These 7 Artists Had Breakout Moments at Auction in 2021
Following the pandemic-related disruptions of 2020, 2021 marked a synthesis of old art market norms and new COVID-19-era realities. In-person events and auctions returned, yet continue to coexist alongside the new digital selling environs. Banksy and Jean-Michel Basquiat predictably nabbed top-dollar results on the secondary market, but upstart digital artists reached equally lucrative heights as the desire for crypto-backed NFTs (non-fungible tokens) rose to a fever pitch. In this addled landscape between tradition and innovation, a host of young and veteran players found themselves with sold-out presentations and skyrocketing auction results. These are the artists who reached new levels of success in the art market this year.
Beeple, EVERYDAYS: THE FIRST 5000 DAYS, 2021. Courtesy of Christie’s Images Ltd.
If there’s one artist who best encapsulated the NFT feeding frenzy that shocked the art market this year, it’s Mike Winkelmann, better known as Beeple. At a Christie’s online auction this spring, EVERYDAYS: THE FIRST 5000 DAYS (2021), a digital composition made up of works from the artist’s 2007 “Everydays” series, went under the hammer with a starting bid of just $100. Over the following weeks, the work continued to accumulate bids, soaring to $9 million the day before the auction closed, before growing in massive leaps to an eventual hammer price of $69.34 million, a result that places Beeple firmly within the three most expensive living artists at auction, following David Hockney and Jeff Koons.
The astounding sale—which was the first NFT sold by a major auction house—marked a sea change in the viability of selling digital art at auction, and heralded a new era in the confluence of financial technology and art. As far as Beeple, the artist’s auction results returned to the realm of five to six figures following the earth-shattering “Everydays” sale, only to rocket back up into the millions again with the $28.99 million sale of HUMAN ONE (2021) at a Christie’s sale in November.
Jadé Fadojutimi, Myths of Pleasure, 2017. Courtesy of Phillips.
Jadé Fadojutimi’s vibrant and sinewy abstractions have been winning the 28-year-old British painter fans for years now, but 2021 marked a new chapter in her market. Fadojutimi’s ascent can be traced back to 2019, when she became the youngest artist in the Tate collection, and the momentum from that acquisition soon carried over into solo shows at Pippy Houldsworth Gallery and Taka Ishii Gallery. December 2020 marked the first major stirrings in Fadojutimi’s secondary market, when her painting Lotus Land (2017) sold for $378,000, which represented a roughly sevenfold improvement over her existing auction record. But these numbers truly took off in 2021, which saw the artist break the $1 million price barrier at auction three times over the course of two days in October, resulting in a new record of £1.17 million ($1.6 million) for her 2017 painting Myths of Pleasure. This market momentum seems poised to continue into next year, building off the institutional momentum of Fadojutimi’s first solo museum show at the Institute of Contemporary Art, Miami, which opened in late November.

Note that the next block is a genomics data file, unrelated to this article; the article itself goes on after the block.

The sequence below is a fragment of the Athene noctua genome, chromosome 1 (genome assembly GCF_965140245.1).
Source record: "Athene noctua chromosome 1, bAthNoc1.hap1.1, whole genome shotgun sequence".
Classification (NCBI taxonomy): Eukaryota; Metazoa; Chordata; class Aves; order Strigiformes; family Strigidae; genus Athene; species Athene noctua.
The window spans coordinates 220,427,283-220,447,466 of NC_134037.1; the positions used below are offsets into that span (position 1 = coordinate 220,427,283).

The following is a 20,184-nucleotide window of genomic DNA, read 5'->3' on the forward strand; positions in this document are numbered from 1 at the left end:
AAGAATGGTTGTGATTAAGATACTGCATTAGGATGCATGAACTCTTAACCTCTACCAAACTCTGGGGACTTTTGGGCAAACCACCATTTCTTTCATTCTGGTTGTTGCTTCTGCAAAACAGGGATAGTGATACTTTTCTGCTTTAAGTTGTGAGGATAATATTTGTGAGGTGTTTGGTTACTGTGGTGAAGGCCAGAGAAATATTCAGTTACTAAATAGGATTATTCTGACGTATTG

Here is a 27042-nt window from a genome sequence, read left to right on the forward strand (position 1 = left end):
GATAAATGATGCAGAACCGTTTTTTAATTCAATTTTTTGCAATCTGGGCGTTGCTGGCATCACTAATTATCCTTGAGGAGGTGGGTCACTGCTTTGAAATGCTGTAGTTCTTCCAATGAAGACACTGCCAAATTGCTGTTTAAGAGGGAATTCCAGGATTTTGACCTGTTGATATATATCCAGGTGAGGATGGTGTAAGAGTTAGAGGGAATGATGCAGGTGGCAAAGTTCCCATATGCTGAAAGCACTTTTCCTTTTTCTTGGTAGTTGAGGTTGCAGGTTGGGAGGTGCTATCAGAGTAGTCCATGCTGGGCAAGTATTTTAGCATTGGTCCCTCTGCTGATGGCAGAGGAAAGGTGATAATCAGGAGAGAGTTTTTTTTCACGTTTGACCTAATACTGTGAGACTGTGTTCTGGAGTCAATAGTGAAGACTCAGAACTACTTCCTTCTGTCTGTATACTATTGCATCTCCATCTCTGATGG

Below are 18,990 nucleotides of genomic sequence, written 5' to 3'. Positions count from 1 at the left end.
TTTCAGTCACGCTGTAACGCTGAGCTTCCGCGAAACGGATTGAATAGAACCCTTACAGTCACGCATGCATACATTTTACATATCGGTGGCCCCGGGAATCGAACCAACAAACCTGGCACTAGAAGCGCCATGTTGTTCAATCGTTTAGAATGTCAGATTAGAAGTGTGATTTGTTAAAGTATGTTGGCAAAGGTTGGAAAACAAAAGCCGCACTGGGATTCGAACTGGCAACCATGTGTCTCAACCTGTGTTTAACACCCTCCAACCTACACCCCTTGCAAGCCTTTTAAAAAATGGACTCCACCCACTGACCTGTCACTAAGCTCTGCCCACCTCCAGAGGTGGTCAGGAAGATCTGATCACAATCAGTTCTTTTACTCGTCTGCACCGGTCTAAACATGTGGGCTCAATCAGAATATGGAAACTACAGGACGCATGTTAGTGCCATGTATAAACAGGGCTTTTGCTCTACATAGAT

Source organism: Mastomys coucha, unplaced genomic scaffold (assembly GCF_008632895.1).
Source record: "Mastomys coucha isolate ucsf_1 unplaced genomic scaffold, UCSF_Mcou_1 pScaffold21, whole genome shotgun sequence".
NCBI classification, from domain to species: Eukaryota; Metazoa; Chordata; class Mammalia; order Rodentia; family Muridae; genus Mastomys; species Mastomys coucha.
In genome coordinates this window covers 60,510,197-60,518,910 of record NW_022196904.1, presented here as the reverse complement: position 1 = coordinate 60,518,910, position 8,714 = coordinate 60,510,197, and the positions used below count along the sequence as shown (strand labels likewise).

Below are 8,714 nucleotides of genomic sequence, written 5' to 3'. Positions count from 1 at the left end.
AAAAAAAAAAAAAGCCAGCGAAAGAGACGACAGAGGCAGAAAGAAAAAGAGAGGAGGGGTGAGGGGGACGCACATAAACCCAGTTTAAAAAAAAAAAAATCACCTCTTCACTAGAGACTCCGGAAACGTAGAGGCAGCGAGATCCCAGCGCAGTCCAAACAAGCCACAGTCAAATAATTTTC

Aboudia, Jeux D’Enfant, 2012. Courtesy of Christie’s Images Ltd.
Aboudia, born Aboudia Abdoulaye Diarrassouba, was subject to some long-overdue market appreciation this year, achieving multiple successive auction records and consistently fetching prices in excess of $100,000 on the secondary market. The Ivorian artist’s frenetic gesture and raw expressiveness have caught the eyes of discerning collectors in the decade since his debut solo show in 2011, including the likes of Jean Pigozzi and Charles Saatchi; the latter exhibited a number of Aboudia’s works in his 2014 “Pangaea” exhibition series. But the artist’s secondary-market appearances moved at a bit more sluggish of a pace, with hammer prices slowly crawling into the tens of thousands—until this year.
In 2021, Aboudia’s work cracked $100,000 for the first time, with multiple pieces at a dedicated Christie’s online sale titled “Noutchy in New York City” fetching six-figure prices. Aboudia’s stellar market year would top out in October, with the sale of his 2012 work Jeux d’Enfant setting a new record for the artist by selling for £201,600 ($277,342). Perhaps the most impressive quality of Aboudia’s year is its sheer consistency: 40 of the artist’s works fetched six-figure prices this year, signaling not just one-off speculation but sustained interest in his practice.